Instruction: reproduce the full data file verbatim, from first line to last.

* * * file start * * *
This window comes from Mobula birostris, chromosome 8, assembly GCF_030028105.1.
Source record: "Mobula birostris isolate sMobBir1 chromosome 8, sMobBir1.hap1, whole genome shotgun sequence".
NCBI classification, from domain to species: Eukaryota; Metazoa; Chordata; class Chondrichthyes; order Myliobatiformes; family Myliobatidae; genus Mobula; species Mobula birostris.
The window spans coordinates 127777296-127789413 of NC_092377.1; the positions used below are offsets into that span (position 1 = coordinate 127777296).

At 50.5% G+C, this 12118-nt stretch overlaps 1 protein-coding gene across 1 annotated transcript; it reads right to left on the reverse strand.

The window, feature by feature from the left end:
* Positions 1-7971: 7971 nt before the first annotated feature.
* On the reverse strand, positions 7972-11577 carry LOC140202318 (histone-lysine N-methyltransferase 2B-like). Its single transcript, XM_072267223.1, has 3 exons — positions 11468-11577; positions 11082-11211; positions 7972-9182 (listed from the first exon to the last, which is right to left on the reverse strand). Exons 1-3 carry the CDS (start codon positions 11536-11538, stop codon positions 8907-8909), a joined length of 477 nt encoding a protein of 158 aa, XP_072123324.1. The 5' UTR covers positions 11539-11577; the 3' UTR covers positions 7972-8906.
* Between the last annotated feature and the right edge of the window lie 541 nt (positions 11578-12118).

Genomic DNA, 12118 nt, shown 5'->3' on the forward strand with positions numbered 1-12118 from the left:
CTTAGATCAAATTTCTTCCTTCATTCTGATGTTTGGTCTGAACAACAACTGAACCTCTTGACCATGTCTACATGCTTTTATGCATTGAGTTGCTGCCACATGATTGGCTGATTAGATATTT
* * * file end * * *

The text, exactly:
This window comes from Mobula birostris, chromosome 8, assembly GCF_030028105.1.
Source record: "Mobula birostris isolate sMobBir1 chromosome 8, sMobBir1.hap1, whole genome shotgun sequence".
NCBI classification, from domain to species: Eukaryota; Metazoa; Chordata; class Chondrichthyes; order Myliobatiformes; family Myliobatidae; genus Mobula; species Mobula birostris.
The window spans coordinates 127777296-127789413 of NC_092377.1; the positions used below are offsets into that span (position 1 = coordinate 127777296).

At 50.5% G+C, this 12118-nt stretch overlaps 1 protein-coding gene across 1 annotated transcript; it reads right to left on the reverse strand.

The window, feature by feature from the left end:
* Positions 1-7971: 7971 nt before the first annotated feature.
* On the reverse strand, positions 7972-11577 carry LOC140202318 (histone-lysine N-methyltransferase 2B-like). Its single transcript, XM_072267223.1, has 3 exons — positions 11468-11577; positions 11082-11211; positions 7972-9182 (listed from the first exon to the last, which is right to left on the reverse strand). Exons 1-3 carry the CDS (start codon positions 11536-11538, stop codon positions 8907-8909), a joined length of 477 nt encoding a protein of 158 aa, XP_072123324.1. The 5' UTR covers positions 11539-11577; the 3' UTR covers positions 7972-8906.
* Between the last annotated feature and the right edge of the window lie 541 nt (positions 11578-12118).

Genomic DNA, 12118 nt, shown 5'->3' on the forward strand with positions numbered 1-12118 from the left:
CTTAGATCAAATTTCTTCCTTCATTCTGATGTTTGGTCTGAACAACAACTGAACCTCTTGACCATGTCTACATGCTTTTATGCATTGAGTTGCTGCCACATGATTGGCTGATTAGATATTT